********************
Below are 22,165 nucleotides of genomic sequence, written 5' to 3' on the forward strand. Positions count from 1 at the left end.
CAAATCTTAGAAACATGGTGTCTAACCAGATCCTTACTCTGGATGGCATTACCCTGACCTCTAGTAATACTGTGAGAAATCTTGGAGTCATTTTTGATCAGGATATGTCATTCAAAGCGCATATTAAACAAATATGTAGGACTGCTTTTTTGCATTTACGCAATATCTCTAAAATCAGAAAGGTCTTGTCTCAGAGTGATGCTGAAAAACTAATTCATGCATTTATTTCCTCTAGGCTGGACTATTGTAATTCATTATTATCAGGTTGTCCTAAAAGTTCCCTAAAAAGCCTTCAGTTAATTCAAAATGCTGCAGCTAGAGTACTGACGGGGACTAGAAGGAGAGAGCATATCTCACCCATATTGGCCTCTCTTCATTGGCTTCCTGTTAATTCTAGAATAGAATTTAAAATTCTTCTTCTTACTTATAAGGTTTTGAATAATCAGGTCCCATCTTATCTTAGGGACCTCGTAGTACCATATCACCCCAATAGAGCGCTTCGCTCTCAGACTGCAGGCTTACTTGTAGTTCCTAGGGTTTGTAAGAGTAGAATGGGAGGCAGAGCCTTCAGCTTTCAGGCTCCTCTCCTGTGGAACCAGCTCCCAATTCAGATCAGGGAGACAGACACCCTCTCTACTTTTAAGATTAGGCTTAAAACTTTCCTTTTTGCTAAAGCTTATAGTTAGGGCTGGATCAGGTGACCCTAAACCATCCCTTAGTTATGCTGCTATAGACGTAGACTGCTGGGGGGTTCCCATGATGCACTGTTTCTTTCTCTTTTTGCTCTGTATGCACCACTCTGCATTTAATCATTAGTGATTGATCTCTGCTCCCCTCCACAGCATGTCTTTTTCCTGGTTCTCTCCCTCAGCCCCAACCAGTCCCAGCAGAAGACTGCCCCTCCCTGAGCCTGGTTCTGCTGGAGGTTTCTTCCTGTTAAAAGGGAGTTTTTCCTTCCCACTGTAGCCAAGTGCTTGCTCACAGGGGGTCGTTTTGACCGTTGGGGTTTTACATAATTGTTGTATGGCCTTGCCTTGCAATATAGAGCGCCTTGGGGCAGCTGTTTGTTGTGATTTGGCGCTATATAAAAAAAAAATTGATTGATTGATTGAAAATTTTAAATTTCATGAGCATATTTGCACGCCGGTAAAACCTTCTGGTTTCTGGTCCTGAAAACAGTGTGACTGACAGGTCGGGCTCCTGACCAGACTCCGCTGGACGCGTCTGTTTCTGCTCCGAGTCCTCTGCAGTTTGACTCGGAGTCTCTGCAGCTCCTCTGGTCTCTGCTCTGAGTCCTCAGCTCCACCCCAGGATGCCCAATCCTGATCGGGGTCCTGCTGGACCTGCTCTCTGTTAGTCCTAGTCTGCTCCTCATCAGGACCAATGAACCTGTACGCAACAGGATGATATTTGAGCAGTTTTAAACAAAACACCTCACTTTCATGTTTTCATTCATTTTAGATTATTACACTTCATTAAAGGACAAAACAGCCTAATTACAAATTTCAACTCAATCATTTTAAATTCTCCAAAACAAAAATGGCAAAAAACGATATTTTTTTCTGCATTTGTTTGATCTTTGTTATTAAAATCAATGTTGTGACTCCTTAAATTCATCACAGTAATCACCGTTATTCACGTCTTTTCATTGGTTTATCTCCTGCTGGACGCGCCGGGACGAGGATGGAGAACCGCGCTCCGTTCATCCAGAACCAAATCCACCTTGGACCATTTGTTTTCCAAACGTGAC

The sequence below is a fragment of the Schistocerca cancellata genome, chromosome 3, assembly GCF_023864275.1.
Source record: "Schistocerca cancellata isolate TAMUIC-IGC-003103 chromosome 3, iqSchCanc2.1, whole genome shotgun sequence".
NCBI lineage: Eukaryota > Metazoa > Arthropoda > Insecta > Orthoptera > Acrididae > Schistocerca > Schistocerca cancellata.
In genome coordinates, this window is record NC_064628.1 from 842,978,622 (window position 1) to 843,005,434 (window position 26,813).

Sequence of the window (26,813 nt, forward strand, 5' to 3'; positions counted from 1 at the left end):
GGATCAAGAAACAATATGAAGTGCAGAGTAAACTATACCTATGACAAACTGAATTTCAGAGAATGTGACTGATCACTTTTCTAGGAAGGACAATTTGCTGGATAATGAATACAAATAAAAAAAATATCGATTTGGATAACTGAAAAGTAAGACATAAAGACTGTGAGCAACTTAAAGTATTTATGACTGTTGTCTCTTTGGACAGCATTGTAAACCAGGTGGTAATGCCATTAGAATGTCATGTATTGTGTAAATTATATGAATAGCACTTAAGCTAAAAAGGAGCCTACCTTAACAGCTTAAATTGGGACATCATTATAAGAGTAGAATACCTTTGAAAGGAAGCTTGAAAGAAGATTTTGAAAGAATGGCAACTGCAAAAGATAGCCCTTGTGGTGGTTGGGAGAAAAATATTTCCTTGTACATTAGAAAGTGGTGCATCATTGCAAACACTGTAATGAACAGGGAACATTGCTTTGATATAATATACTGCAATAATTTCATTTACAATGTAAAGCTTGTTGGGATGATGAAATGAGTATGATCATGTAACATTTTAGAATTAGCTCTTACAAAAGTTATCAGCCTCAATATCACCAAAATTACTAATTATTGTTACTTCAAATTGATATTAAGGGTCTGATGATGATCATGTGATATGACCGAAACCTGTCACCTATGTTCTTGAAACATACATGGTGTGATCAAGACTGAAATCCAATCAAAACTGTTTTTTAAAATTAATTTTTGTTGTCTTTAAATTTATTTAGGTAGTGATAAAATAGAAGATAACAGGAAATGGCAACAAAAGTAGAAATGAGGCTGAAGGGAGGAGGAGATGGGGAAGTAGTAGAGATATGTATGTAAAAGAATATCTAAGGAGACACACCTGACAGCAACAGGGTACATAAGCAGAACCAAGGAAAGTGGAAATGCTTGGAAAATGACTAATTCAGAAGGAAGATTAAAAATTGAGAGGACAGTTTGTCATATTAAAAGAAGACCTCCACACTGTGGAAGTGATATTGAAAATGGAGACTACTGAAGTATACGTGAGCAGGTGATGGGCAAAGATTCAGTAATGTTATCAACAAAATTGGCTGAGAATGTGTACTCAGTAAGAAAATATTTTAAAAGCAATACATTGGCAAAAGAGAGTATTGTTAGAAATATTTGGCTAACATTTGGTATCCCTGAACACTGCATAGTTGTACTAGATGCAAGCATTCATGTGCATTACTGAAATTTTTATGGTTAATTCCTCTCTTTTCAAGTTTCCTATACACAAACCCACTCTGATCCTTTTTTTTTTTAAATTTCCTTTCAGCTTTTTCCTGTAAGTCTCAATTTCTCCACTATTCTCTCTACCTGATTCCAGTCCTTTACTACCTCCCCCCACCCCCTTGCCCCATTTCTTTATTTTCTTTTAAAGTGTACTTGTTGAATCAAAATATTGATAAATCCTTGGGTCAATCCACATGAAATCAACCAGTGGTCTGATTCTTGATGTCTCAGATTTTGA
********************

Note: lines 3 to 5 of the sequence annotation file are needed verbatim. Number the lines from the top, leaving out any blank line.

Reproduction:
The sequence below is a fragment of the Schistocerca cancellata genome, chromosome 3, assembly GCF_023864275.1.
Source record: "Schistocerca cancellata isolate TAMUIC-IGC-003103 chromosome 3, iqSchCanc2.1, whole genome shotgun sequence".
NCBI lineage: Eukaryota > Metazoa > Arthropoda > Insecta > Orthoptera > Acrididae > Schistocerca > Schistocerca cancellata.